Natalie DiBerardinis, Hilltop Farm
First published in Elite Equestrian, January 2015
It’s a wonderful time of year for anyone considering breeding a mare . While stallion shopping is perhaps the more glamorous, exciting part of planning your next breeding, I think this winter research time can be even more effectively spent if we first start by defining our breeding goals and critically evaluating our mares. We need to put equal research into exploring our mares’ backgrounds at much greater depth to have the best chances of breeding our next champion.
Why do you want to breed a foal? Will this be a future performance horse for yourself, a future broodmare for your growing program, or a sales prospect? Each of these is a great reason to breed, but the goal will help define if your mare is the right one for the job.
If you’re breeding a performance horse for yourself, start with your mare’s own qualities as a riding horse. Was she suited for the sport you compete in? Did you enjoy riding her? Did she have enough talent that even if you ended up with an exact replica of her you would be happy? If the answer to any of those questions is no, then perhaps she is not the right breeding candidate for your goal.
If you are a long-term breeder and would like to produce a new filly for your broodmare herd, the depth of your mare’s pedigree is critical. Look at the stallions represented, but even more importantly, look at the mares throughout her background. What have they produced and done in sport? Is there a consistency and strong tie from one generation of mares to the next? Experienced breeders know its these strong producing mare families that they can rely on for the development and continuation of their own programs.
If you are breeding for sale, consider the commercial appeal of your dam and her pedigree. Does she have a fashionable or well-recognized pedigree? Did she have a strong sport career or have other siblings/offspring competed well? Breeding is an expensive endeavor and key to financial success is being able to sell the offspring you breed. Stallion names may catch buyers eye, but you can differentiate your offspring from the other offspring of the chosen stallion by the appeal of your mare.
So, you’ve established your breeding goals and believe in general your mare is a good candidate. Now, we look towards more specifics to create a blueprint of our mare’s strengths and areas that we may need to improve upon with our stallion selection. Temperament, character, and rideability are an excellent place to start when evaluating your mare. Break these into different categories as you evaluate your mare. Temperament includes sensitivity and reactiveness. Think of an energy scale here -- is this a cooler, slower reacting sort of horse or one who may be considered hot or reactive to aids, environmental changes, etc. Character, to me, is the evaluation of how a horse interacts with its people, how consistent it is from day-to-day, how honest it is in its responses. Rideability includes not only willingness to work, but also evaluates if the horse gives a rider a good feeling naturally through the body, if it is willing to listen and wait for the rider’s aids, and how quickly it learns. Where does your mare rate in each of these areas?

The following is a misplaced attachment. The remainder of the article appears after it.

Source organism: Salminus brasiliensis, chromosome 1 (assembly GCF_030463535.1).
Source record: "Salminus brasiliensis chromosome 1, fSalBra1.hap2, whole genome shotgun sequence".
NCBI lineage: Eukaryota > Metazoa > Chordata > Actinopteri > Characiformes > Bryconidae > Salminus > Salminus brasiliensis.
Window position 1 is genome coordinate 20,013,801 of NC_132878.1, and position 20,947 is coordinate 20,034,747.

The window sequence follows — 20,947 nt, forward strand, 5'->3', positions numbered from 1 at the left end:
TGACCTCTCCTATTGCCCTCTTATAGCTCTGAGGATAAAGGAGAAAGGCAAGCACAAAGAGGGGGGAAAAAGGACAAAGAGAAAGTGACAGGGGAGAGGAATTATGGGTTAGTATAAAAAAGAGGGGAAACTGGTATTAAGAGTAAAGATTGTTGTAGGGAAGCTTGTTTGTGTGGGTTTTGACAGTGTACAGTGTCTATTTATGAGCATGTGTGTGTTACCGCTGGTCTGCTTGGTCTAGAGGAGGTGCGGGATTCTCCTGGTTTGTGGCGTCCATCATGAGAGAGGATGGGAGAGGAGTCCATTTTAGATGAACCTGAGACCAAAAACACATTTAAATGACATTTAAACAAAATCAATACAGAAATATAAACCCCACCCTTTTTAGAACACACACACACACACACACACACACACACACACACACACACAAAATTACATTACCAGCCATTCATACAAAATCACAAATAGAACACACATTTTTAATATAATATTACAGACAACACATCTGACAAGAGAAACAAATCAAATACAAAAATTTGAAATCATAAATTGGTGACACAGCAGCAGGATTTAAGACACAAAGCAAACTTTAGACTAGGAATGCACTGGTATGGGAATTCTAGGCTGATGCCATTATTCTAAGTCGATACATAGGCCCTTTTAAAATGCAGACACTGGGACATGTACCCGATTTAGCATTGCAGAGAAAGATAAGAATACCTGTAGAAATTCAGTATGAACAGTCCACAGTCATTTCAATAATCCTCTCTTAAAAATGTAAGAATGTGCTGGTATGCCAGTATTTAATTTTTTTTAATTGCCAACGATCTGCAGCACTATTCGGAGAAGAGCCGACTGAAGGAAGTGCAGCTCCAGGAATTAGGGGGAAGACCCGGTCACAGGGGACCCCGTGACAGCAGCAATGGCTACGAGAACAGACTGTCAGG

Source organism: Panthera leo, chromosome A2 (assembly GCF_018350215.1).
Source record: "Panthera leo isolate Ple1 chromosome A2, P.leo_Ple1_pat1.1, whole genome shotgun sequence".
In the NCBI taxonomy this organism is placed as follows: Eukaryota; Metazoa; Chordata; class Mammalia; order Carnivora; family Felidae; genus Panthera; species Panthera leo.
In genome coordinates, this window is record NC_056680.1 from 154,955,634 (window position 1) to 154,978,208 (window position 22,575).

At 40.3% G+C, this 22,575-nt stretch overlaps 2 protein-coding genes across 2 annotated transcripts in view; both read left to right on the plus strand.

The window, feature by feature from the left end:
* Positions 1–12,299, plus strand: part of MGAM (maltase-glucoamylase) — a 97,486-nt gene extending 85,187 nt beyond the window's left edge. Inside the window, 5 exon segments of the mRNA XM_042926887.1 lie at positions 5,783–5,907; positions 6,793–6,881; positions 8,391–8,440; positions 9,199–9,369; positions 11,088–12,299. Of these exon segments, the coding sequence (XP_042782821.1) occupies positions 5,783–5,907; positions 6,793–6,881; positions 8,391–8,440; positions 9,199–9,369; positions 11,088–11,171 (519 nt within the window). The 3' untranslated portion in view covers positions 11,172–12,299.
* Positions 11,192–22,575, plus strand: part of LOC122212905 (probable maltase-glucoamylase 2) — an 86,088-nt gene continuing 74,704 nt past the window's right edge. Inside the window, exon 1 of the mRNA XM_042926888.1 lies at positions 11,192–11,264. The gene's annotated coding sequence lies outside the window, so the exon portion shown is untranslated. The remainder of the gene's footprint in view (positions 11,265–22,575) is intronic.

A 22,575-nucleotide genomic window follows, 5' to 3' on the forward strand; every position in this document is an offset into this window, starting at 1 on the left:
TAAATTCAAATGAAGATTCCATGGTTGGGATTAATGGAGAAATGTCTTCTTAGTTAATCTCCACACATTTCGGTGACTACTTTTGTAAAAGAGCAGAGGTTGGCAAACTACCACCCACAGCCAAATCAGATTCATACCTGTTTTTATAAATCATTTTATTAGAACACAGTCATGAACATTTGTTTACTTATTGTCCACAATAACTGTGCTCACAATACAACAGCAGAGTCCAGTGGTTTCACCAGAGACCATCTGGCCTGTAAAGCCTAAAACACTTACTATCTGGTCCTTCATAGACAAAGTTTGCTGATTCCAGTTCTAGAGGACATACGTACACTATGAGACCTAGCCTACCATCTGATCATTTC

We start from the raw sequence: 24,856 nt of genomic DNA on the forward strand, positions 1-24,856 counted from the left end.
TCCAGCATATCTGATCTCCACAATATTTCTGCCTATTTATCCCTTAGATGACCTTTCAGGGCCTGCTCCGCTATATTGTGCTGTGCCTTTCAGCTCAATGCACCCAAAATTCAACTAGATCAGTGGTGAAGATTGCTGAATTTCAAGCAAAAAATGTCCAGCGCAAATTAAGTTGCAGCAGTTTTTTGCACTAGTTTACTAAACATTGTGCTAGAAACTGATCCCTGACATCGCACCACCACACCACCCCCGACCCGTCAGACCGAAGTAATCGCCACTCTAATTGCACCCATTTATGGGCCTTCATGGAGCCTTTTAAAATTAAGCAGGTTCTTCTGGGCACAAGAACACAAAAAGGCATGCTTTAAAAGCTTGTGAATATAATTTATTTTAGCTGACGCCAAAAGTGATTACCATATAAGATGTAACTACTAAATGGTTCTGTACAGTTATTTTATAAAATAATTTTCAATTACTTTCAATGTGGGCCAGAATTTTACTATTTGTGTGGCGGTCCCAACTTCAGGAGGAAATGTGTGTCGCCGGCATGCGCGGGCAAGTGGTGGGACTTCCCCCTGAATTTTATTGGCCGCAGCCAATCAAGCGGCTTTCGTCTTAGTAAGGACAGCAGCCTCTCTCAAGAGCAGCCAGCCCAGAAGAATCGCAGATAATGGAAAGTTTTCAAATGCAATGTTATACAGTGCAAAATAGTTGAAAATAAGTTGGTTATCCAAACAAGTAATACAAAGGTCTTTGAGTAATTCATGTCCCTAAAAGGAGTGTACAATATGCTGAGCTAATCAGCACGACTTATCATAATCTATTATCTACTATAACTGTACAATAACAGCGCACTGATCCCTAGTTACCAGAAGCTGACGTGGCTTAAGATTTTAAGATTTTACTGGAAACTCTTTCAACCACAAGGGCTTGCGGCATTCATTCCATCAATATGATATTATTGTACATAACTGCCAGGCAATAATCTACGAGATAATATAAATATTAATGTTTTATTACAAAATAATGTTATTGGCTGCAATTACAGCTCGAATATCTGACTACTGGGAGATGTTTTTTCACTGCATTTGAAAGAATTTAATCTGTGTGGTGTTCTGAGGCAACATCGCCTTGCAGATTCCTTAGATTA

Conformation is the next area to consider in your evaluation of your mare. What are her strengths and where are her weaker areas? With a potential weakness, evaluate how severe it is - did it impact her success under saddle, did it contribute to an injury? No horse is perfect, but animals with a significant conformational defect are not good breeding candidates. There are a lot of wonderful books available discussing sport horse conformation traits as well as seminars run by organizations such as USDF, USEA, and some breed registries. If your mare has an injury that is leading you towards a broodmare career, it would be a good idea to discuss with your vet if he/she has any concerns related to her conformation or way of going that could have contributed to that injury and how inheritable that trait may be.
Your next step is to evaluate the riding strengths of your mare. What made her a good mover, gave her good technique over fences, etc. What was easiest for her in work and what areas did she struggle with? Your trainer’s input could be very valuable here. Again, as we identify areas that we would like to improve in the resulting foal, we need to be aware that breeding isn’t an exact science. I always cycle back to one question. “If I got an exact replica of my mare in the foal would I still be satisfied?’ If the answer to that question isn’t yes, I don’t feel she’s a strong choice as a broodmare.
Now we get to pedigree evaluations. This can take a lot of time, but can also be one of the most fun processes in research. Find out everything you can about the stallions, and dams, in your mare’s pedigree. Does she embody the characteristics those lines are known for? What are the most successful horses from these lines and what bloodline crosses do you consistently see with this pedigree. That can give you a guide a potential nicks to follow in your breeding plans as well.
After all this evaluation, I’d suggest picking two or three things that you most want to improve on your mare. Use those specific traits to guide your stallion selection. Enjoy your winter research and evaluation of your mare. Best of luck in your breeding decisions this coming season!
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